Heya folks, Baggers here.
We are delighted to be mixing things up today with a guest post by the fantastic Celeste Bloodreign, co-founder of dddice. They are someone we have been working with during the development of the Symbiotes feature to make sure we were making something useful for real projects.
Without further ado, I’ll hand it over to Celeste so she can talk about the Symbiote they have been making to integrate dddice with TaleSpire
Building the dddice symbiote for TaleSpire
Screenshot from “The Nillvale Untouchables” every other Friday on twitch.tv/goblin_tuesday
Symbiotes are a unique take to third-party extensions that the developers at Bouncyrock are taking to allow the community to expand its functionality. The name symbiotes is very apt. Unlike other extension methodologies the symbiote is not subordinate to TaleSpire nor given free rein to change everything. Rather, TaleSpire allows the symbiote to run alongside (especially during full screen mode) and each can enhance the other via an API. Very symbiotic if you ask me! I’m not going to go into the technical details, you can get a much better explanation from the dev logs on the subject or in the official docs . I will, however, share my experience building a symbiote for my own app dddice! But first, a bit about me.
A Bit About Me
I am Celeste Bloodreign, co-founder of an online multiplayer 3D dice rolling platform called dddice. Our goal is to give players tools to create, share (and eventually sell) their own custom 3D dice to use in their RPG sessions. While thousands of players a week use our dice rooms at dddice.com for their game, virtual dice are only as useful as where you can roll them! I’m really excited about Symbiotes because I play pathfinder in TaleSpire with a group of wonderful people on twitch at Goblin Tuesday. We also use dddice to show our rolls on stream, so I just had to get it all working together!
Setting up the symbiosis
The core concept of a symbiote is a web view embedded within TaleSpire within which your app will run. The basic manifest defines a URL to load into this web view. For the most basic of basic symbiotes, this alone is very powerful. TaleSpire is most immersive when run at full screen. But then where do your other digital tools go?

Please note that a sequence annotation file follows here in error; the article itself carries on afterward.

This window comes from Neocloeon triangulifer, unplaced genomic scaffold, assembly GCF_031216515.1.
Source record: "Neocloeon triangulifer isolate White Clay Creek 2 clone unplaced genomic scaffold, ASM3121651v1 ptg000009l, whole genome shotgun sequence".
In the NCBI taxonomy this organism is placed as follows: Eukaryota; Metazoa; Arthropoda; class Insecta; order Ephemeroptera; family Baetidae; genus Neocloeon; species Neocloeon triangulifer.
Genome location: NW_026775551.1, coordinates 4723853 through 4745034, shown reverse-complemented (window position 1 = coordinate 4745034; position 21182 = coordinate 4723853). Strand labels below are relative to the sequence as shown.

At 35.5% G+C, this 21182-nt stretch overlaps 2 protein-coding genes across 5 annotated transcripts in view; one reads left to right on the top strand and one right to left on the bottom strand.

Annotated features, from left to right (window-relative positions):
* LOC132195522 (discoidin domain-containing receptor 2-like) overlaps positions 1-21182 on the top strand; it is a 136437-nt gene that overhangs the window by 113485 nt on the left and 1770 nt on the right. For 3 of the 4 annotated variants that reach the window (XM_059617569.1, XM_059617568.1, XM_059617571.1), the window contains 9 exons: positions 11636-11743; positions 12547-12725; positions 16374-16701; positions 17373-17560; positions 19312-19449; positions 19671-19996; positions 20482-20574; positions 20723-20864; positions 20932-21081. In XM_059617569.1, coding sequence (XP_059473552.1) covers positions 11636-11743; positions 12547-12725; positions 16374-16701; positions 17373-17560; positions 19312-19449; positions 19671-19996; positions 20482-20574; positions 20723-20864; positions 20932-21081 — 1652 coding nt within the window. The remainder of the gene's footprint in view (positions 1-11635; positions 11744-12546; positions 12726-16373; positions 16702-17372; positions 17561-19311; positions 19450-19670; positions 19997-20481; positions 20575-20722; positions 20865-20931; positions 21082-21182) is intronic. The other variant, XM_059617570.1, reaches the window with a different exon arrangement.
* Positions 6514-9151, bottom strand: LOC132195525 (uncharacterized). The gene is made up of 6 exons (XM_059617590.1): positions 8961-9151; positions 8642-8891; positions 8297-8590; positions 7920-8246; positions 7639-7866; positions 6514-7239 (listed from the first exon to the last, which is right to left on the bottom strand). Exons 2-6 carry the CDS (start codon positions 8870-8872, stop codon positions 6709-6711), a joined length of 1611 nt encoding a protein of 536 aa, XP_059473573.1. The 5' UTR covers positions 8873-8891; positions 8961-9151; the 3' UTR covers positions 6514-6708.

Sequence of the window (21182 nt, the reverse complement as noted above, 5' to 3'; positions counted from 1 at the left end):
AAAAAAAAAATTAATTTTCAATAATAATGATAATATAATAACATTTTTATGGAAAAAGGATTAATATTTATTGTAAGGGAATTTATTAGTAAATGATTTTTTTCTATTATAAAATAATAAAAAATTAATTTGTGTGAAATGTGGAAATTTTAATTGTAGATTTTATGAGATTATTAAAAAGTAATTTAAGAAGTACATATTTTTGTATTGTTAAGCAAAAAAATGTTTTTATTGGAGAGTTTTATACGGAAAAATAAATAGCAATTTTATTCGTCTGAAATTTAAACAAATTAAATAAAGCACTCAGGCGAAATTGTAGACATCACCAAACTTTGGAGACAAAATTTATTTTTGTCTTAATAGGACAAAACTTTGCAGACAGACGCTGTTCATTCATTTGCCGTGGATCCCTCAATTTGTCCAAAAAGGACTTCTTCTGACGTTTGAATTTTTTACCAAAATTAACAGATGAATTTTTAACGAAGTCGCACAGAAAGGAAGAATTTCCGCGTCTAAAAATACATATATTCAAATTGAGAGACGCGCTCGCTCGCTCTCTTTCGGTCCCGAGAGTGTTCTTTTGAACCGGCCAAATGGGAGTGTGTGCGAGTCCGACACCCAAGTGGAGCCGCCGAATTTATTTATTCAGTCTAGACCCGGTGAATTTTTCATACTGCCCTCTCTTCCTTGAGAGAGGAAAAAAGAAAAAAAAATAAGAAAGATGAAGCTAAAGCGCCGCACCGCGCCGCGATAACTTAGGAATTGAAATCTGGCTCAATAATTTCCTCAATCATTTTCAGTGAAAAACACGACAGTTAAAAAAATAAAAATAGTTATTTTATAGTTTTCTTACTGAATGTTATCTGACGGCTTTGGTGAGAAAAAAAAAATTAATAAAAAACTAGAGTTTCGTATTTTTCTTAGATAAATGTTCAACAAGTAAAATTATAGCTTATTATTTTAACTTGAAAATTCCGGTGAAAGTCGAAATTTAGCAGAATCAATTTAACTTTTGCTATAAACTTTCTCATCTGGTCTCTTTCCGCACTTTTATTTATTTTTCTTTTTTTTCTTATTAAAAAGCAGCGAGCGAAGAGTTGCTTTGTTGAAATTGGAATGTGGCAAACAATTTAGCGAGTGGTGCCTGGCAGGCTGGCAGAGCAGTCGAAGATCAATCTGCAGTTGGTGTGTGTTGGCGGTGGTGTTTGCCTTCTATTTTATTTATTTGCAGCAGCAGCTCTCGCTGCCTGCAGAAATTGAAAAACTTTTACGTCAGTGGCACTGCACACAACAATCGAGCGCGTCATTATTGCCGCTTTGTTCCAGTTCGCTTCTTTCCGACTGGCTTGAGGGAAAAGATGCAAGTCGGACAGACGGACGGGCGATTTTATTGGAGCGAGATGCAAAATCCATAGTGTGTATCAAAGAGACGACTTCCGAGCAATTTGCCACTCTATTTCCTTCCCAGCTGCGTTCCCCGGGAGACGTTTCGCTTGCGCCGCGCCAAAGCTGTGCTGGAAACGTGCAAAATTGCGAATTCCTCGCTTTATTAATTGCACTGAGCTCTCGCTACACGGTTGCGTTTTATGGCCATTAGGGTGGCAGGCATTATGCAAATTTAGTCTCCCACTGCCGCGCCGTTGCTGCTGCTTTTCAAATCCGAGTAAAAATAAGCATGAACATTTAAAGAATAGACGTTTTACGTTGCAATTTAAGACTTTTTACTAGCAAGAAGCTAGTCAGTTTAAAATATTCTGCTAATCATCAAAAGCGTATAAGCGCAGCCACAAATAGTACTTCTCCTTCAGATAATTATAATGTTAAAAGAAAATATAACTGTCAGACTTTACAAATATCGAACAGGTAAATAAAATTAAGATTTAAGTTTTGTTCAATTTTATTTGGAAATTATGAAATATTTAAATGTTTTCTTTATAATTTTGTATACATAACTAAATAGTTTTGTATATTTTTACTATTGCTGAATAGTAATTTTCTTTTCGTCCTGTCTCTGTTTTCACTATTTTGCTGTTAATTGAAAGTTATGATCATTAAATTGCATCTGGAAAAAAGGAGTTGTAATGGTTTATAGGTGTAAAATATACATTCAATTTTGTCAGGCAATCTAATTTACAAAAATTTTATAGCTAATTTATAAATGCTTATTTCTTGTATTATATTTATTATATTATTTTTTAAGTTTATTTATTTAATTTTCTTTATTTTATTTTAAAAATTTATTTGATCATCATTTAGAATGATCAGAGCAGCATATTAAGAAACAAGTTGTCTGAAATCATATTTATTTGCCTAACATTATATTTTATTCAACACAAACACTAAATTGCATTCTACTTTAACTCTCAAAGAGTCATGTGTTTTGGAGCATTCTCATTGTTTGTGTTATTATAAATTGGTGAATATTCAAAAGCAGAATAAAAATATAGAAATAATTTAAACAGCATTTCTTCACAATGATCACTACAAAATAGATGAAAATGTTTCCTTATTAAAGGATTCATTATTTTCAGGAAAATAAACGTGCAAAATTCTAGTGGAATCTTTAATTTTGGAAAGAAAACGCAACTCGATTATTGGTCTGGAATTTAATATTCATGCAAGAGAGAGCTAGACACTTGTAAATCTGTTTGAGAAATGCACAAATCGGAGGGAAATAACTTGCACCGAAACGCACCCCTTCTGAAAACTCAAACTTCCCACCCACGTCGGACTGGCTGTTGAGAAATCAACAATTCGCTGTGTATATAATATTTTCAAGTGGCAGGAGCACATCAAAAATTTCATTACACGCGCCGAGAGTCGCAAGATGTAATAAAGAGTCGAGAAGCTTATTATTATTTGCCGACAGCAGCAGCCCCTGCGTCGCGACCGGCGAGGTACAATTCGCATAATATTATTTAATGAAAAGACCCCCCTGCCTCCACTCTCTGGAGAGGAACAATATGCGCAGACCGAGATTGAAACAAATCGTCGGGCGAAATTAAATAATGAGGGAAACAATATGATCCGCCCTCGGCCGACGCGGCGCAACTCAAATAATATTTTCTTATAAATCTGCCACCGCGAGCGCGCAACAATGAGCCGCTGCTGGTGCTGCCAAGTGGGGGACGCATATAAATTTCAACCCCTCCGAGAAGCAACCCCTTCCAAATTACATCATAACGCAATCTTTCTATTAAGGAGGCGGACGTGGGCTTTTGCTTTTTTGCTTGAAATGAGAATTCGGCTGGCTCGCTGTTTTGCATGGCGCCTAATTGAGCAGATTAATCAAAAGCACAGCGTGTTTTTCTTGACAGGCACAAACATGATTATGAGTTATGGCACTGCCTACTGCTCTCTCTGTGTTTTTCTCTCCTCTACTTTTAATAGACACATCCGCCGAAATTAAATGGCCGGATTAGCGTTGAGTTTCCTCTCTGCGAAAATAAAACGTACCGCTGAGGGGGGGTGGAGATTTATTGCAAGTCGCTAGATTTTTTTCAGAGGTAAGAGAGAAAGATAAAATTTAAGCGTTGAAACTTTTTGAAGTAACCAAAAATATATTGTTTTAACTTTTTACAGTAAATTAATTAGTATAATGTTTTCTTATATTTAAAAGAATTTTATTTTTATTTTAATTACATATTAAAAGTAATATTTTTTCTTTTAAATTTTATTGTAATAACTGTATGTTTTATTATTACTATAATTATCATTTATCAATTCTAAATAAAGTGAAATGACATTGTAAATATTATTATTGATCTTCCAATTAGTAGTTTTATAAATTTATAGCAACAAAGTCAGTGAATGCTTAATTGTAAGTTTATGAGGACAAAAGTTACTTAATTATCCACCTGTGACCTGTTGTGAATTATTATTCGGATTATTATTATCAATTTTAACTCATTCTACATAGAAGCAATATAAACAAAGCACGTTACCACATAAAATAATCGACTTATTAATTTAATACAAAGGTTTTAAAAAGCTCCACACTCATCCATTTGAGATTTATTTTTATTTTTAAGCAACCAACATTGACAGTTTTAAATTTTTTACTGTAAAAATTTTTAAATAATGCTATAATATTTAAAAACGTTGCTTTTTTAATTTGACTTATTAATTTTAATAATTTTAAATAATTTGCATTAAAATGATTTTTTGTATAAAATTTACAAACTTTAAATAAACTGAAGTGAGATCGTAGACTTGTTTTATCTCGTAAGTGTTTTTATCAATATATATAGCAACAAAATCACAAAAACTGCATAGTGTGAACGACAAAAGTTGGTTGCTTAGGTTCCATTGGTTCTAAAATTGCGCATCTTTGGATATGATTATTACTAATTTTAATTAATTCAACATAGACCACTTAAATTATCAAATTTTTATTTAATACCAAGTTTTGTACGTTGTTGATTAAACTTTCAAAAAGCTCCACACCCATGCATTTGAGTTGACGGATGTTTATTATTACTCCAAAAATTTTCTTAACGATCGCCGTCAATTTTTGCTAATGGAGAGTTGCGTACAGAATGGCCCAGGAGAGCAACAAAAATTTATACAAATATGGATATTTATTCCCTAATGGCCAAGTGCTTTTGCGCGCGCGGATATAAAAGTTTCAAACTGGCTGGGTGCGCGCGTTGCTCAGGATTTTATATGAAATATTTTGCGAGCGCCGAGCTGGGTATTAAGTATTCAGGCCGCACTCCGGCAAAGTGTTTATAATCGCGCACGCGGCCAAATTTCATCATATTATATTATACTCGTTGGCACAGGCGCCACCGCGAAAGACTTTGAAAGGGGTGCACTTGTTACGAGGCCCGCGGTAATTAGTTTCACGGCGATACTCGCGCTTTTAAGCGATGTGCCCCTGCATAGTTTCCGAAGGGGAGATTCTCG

We also used the syncMessaging infrastructure that TaleSpire provides to communicate between clients to coordinate which dice room to use.
You can also pack some code into the symbiote that doesn’t need to be served via a server you control, that is served from the local file system. For apps that don’t need to be network connected or could use the provided communication channels from TaleSpire this is a great alternative!
Greater than the sum of its parts
As I’m sure you all already know the Bouncyrock team is a wonderful group of people. Not just technically but personally. They were so happy to help and their docs were beyond amazing. Our symbiote dev experience consisted of updating our basic room code, the same room on dddice.com, to make use of the injected APIs to communicate with TaleSpire. The conversion was so straightforward. All of our basic infa just worked as expected. We ended up putting very little into the symbiote code itself, just enough to subscribe to the messaging infrastructure and pipe the data into our room code.
For those of you who already have a web app you want to let TaleSpire users embed in their full screen experience you will be up and running in no time. If you want to build something that really enhances the TaleSpire experience you will find the tools you need as well. You will be able to interact with all aspects of the game, the world, the boards and the players. The community of RPG tool devs are so, so creative. And my symbiote only scratched the surface of what is possible. I’m so excited to see what is to come!
The latest version of the dddice Symbiote can be downloaded here.
Installation instructions for those in the Symbiotes beta can be found here.